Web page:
BBC reports on pagans at Halloween
How many of us really know what Halloween is about and why we're celebrating it? Yesterday on the News Channel and this website we covered a pagan festival and explained what paganism is, prompting some newspapers to accuse of us down-playing Christianity. A Telegraph blog post describes our religious affairs correspondent as "enchanted by paganism" and a Daily Mail headline reads "BBC accused of neglecting Christianity as it devotes time to pagan festival".
It was Halloween. A good chance, we thought, to explore the background to paganism. I would simply suggest that the decision to cover some aspects of paganism on one day indicates an interest in the fact there is in the UK a range of faiths - and among some a lack of faith. Our reporting should be seen in the context of BBC News's wider coverage of religion and religious events where stories, as ever, are based on topicality and editorial merit. And Christianity - being the country's main religion - still remains the faith with the most coverage.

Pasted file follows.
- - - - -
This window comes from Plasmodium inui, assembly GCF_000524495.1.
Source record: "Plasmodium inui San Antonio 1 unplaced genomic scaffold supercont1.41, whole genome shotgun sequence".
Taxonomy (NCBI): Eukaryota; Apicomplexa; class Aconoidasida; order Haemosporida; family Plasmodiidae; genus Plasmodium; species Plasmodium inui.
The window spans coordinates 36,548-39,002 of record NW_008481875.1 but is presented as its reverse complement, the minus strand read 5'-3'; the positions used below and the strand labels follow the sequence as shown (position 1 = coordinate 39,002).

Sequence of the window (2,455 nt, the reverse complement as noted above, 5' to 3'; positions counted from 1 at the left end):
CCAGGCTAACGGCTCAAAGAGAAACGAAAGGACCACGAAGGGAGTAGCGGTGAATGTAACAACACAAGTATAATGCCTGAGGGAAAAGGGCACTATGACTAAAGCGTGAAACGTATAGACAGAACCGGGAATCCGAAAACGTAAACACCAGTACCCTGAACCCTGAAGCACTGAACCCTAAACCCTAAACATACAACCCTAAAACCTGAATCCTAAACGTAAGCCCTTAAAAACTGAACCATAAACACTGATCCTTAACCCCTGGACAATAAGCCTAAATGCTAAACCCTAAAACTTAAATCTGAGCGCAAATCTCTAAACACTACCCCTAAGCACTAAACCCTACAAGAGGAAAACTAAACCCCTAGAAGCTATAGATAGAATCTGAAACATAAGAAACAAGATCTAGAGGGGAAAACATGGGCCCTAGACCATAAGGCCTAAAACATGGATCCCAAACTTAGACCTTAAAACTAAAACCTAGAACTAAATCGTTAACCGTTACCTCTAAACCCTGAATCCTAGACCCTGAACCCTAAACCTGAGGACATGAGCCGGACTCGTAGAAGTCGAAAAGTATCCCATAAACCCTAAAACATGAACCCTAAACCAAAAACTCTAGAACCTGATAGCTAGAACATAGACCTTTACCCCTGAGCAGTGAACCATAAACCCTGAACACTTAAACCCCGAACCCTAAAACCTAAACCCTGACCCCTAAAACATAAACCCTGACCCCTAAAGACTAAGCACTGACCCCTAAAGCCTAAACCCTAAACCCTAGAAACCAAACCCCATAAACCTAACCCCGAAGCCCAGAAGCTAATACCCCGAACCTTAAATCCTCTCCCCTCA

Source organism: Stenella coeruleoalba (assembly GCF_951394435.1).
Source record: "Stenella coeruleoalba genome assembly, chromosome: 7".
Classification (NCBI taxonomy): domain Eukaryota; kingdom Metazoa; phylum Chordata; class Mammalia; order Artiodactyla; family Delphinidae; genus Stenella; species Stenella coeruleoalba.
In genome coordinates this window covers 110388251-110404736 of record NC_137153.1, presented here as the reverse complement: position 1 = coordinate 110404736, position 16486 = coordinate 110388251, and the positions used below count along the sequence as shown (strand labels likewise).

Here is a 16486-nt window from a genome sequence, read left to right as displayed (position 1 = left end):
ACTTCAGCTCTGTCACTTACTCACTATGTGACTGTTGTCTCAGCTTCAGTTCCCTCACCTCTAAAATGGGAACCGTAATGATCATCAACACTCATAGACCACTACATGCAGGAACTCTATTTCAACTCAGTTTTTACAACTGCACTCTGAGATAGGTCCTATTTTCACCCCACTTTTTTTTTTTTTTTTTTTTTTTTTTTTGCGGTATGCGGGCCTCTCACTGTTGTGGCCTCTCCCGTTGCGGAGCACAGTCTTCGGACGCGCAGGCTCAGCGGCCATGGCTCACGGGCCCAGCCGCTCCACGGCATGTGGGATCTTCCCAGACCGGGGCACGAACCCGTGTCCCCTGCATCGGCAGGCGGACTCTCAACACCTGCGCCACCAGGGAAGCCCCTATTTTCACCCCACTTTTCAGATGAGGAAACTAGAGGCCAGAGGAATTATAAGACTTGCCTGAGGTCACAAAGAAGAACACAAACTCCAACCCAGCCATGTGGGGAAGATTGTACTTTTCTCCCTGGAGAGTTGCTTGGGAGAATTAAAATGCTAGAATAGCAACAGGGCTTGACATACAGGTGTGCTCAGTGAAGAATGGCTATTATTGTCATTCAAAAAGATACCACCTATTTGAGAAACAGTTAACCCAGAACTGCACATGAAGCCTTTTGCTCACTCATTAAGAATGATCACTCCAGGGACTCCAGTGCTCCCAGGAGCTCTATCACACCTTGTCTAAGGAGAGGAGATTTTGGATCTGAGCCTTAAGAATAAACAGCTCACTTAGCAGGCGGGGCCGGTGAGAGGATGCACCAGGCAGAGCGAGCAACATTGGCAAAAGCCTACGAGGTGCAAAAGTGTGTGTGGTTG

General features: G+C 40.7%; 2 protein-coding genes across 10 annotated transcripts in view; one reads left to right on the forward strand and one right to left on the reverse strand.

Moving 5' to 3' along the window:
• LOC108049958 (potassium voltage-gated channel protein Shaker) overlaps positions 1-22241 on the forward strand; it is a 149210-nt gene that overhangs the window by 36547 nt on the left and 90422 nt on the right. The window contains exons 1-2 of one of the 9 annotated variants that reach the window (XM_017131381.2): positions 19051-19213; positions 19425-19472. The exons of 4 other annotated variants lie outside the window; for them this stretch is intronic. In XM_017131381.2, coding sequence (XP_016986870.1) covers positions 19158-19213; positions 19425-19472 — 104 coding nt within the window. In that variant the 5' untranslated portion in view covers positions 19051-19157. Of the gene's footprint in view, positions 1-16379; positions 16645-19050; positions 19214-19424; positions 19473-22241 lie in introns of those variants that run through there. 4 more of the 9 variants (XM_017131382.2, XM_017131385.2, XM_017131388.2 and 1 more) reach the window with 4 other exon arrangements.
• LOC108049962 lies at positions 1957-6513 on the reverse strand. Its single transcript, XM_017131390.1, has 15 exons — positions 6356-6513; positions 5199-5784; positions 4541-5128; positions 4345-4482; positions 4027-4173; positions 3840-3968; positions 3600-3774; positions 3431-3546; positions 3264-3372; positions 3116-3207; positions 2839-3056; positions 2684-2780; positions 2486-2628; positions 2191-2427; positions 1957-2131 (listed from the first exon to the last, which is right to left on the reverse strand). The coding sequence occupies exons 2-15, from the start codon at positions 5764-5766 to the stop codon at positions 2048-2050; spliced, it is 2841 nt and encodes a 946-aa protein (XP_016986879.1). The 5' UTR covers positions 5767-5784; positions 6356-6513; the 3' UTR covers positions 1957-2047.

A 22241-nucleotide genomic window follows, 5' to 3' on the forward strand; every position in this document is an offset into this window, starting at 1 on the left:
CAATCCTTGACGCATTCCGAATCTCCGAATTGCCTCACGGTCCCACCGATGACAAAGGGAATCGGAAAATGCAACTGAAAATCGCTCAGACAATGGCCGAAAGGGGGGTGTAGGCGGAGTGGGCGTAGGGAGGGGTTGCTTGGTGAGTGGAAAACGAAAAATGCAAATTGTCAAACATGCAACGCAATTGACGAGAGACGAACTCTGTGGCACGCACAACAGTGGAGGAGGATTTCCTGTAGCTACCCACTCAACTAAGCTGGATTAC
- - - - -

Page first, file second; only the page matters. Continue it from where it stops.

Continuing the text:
The idea yesterday was to look at a range of beliefs - outside the majority faiths - which have been on the increase around the UK. Interestingly, as Robert Pigott reported, druidry has just been recognized by the Charities Commission.
Only a few weeks ago, there was debate about the BBC's coverage of the Pope's visit to Britain, with some arguing that we reported too much on the visit. This included much discussion on the role of the Catholic Church, Christianity and the values of modern Britain.
We will continue to explore and explain the background to the events that our audiences celebrate - no matter what their religion might be - and will do so without downplaying anyone's personal beliefs.
Kevin Bakhurst is the controller of the BBC News Channel and the BBC News at One and the deputy head of the BBC Newsroom.